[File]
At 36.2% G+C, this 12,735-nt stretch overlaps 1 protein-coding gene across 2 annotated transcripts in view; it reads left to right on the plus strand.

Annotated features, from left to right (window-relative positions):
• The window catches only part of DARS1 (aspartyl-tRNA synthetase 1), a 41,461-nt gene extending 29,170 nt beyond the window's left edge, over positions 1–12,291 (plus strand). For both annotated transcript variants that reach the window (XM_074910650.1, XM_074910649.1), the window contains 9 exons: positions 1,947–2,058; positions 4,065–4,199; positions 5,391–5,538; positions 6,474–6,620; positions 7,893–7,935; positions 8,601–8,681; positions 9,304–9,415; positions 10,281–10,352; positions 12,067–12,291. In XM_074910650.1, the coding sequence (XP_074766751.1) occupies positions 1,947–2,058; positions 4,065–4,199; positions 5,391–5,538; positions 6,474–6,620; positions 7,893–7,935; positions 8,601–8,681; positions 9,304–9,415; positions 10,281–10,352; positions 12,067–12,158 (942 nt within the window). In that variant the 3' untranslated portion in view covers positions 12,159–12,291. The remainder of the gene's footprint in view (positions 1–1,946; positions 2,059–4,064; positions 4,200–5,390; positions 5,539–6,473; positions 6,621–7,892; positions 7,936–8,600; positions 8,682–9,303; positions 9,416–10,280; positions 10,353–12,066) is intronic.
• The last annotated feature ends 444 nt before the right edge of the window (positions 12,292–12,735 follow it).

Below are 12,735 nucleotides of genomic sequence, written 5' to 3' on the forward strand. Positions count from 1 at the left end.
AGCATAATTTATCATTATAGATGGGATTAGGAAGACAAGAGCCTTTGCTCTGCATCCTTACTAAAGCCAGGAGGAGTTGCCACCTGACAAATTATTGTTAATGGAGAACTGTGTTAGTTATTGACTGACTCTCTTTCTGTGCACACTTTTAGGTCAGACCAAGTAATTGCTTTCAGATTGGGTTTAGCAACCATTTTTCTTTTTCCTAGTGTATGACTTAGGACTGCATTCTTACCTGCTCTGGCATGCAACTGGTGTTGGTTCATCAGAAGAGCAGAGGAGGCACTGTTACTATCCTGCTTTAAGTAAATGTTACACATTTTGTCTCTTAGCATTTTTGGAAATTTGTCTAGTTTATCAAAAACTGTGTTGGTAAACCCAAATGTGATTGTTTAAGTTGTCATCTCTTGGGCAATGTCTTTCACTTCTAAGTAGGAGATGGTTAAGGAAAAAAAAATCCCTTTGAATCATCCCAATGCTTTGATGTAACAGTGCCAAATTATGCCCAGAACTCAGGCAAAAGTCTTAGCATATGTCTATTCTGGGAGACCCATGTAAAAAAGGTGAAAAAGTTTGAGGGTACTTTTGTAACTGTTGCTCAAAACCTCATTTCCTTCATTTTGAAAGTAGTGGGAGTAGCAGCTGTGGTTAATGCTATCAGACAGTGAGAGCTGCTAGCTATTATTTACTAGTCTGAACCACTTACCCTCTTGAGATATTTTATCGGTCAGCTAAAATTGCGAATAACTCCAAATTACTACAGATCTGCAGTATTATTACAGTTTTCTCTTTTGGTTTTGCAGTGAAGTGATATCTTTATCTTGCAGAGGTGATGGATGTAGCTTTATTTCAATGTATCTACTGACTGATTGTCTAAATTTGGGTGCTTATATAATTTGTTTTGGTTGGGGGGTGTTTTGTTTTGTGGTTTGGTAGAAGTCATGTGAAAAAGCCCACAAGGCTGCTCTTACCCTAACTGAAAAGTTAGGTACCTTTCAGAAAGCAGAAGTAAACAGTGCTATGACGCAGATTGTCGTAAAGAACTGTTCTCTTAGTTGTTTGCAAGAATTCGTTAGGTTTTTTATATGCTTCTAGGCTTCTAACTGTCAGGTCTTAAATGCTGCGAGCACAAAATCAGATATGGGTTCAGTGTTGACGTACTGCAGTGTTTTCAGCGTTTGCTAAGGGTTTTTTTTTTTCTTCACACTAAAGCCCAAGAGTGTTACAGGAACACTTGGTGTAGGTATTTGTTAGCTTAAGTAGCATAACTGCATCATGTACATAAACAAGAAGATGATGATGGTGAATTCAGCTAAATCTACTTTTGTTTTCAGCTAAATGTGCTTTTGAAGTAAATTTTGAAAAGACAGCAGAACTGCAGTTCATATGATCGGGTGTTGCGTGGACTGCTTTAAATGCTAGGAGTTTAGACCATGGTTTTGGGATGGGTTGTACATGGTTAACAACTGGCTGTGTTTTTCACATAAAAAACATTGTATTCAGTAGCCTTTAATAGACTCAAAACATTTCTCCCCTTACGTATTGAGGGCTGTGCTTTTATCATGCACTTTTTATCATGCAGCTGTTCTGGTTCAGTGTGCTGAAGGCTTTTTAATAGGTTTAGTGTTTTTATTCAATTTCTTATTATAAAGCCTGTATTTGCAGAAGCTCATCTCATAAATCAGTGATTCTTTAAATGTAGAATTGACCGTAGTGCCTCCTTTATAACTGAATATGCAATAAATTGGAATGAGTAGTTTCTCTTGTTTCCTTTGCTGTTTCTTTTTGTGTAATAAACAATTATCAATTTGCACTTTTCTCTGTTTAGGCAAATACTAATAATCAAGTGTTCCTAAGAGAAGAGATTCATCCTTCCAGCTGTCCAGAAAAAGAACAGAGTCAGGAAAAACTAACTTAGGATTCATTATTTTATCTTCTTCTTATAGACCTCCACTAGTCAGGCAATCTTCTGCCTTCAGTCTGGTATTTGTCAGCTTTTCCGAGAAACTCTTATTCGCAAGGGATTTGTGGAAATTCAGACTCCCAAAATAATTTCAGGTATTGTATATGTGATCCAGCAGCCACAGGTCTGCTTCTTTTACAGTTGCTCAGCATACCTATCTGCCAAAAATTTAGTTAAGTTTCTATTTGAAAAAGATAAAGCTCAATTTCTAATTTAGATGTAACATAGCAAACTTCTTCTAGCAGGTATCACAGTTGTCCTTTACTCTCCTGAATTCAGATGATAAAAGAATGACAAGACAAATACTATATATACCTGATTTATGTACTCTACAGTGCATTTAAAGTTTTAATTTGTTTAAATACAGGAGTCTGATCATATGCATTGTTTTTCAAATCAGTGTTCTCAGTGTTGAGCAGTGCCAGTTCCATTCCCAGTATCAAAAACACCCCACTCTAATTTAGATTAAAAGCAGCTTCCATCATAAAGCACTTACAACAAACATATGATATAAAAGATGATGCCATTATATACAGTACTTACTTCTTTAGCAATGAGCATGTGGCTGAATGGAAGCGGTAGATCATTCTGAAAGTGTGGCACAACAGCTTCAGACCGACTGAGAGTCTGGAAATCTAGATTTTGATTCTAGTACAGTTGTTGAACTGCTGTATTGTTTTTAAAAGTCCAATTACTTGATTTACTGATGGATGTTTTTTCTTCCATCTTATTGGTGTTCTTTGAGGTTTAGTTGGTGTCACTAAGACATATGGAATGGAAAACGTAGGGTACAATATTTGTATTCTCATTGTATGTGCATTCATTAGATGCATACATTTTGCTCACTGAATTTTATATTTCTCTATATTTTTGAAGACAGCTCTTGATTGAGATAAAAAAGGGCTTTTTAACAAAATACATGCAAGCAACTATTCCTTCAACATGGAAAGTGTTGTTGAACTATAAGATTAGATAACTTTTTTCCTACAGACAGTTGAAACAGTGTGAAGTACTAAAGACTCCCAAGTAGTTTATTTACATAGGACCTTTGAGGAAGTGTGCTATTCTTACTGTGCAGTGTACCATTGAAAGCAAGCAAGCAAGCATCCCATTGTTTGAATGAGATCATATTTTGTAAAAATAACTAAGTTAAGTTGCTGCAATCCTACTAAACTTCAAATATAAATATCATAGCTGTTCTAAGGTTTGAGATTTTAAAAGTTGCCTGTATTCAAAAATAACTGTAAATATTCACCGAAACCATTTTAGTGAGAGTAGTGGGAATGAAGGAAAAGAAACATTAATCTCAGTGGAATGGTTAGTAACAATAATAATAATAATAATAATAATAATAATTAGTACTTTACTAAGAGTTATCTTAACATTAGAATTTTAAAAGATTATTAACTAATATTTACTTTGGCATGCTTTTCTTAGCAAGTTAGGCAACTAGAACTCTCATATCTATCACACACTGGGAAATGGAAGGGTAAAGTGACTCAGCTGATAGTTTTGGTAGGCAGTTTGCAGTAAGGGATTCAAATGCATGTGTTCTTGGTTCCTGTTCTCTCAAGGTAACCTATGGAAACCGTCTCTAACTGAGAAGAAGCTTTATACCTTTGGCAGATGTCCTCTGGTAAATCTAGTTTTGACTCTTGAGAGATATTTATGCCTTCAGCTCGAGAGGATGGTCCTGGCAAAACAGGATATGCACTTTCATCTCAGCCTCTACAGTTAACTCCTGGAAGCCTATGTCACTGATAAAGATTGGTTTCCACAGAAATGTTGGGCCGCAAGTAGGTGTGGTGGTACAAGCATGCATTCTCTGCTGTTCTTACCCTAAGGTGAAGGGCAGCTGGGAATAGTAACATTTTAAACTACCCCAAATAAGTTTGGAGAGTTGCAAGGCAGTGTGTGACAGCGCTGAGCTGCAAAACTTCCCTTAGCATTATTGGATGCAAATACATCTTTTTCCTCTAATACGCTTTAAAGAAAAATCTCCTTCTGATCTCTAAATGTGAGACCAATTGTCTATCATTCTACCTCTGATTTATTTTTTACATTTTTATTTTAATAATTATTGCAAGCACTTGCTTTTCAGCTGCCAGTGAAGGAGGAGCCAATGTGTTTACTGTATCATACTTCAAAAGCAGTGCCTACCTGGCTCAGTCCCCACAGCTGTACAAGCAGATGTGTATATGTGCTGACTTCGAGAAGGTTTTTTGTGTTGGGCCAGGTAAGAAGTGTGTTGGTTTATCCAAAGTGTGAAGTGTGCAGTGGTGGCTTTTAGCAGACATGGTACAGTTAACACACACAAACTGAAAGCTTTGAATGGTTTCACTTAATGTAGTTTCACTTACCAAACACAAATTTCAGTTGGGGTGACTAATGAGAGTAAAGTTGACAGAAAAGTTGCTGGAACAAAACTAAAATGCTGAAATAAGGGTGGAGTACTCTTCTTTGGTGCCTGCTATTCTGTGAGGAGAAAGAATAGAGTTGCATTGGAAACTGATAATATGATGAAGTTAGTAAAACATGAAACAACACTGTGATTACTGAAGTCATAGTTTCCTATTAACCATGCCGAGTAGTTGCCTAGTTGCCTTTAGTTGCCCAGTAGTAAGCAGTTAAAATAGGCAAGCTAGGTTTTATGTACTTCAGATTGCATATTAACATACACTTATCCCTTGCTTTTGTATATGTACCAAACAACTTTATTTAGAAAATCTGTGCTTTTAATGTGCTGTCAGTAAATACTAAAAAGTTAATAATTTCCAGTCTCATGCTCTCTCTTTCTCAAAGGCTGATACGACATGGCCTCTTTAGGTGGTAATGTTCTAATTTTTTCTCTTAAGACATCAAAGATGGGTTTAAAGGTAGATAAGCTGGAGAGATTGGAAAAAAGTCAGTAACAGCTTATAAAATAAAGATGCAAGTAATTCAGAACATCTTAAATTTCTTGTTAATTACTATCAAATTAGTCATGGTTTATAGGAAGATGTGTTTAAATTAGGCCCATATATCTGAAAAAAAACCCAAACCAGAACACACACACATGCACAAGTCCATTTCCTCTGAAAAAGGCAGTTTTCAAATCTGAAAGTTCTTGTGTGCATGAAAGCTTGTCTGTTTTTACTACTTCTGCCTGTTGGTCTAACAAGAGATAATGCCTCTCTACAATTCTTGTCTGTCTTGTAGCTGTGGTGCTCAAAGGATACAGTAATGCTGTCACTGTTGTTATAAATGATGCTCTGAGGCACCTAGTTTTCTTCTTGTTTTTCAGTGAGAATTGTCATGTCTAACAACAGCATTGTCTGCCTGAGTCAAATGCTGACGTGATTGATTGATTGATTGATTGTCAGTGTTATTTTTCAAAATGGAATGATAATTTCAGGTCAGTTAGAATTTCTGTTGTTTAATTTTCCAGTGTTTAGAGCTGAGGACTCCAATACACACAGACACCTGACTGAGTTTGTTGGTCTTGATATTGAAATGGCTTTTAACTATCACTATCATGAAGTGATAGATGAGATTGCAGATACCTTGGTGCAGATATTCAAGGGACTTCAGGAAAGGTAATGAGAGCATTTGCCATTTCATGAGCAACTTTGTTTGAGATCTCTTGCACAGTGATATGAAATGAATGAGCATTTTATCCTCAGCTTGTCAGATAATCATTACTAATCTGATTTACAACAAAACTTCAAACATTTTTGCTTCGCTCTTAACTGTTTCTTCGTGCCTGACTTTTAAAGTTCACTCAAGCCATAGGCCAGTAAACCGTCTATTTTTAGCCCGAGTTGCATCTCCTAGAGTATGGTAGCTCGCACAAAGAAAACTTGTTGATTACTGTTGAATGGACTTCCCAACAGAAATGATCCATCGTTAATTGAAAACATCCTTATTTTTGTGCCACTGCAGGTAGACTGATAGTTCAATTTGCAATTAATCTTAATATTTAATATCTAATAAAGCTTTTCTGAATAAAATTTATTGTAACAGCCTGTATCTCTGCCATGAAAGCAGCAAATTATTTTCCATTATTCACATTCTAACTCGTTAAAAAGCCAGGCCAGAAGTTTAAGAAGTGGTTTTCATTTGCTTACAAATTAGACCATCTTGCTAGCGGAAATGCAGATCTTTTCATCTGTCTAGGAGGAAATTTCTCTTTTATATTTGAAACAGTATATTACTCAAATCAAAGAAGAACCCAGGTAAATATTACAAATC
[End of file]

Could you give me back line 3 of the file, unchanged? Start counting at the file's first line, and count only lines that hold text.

• The window catches only part of DARS1 (aspartyl-tRNA synthetase 1), a 41,461-nt gene extending 29,170 nt beyond the window's left edge, over positions 1–12,291 (plus strand). For both annotated transcript variants that reach the window (XM_074910650.1, XM_074910649.1), the window contains 9 exons: positions 1,947–2,058; positions 4,065–4,199; positions 5,391–5,538; positions 6,474–6,620; positions 7,893–7,935; positions 8,601–8,681; positions 9,304–9,415; positions 10,281–10,352; positions 12,067–12,291. In XM_074910650.1, the coding sequence (XP_074766751.1) occupies positions 1,947–2,058; positions 4,065–4,199; positions 5,391–5,538; positions 6,474–6,620; positions 7,893–7,935; positions 8,601–8,681; positions 9,304–9,415; positions 10,281–10,352; positions 12,067–12,158 (942 nt within the window). In that variant the 3' untranslated portion in view covers positions 12,159–12,291. The remainder of the gene's footprint in view (positions 1–1,946; positions 2,059–4,064; positions 4,200–5,390; positions 5,539–6,473; positions 6,621–7,892; positions 7,936–8,600; positions 8,682–9,303; positions 9,416–10,280; positions 10,353–12,066) is intronic.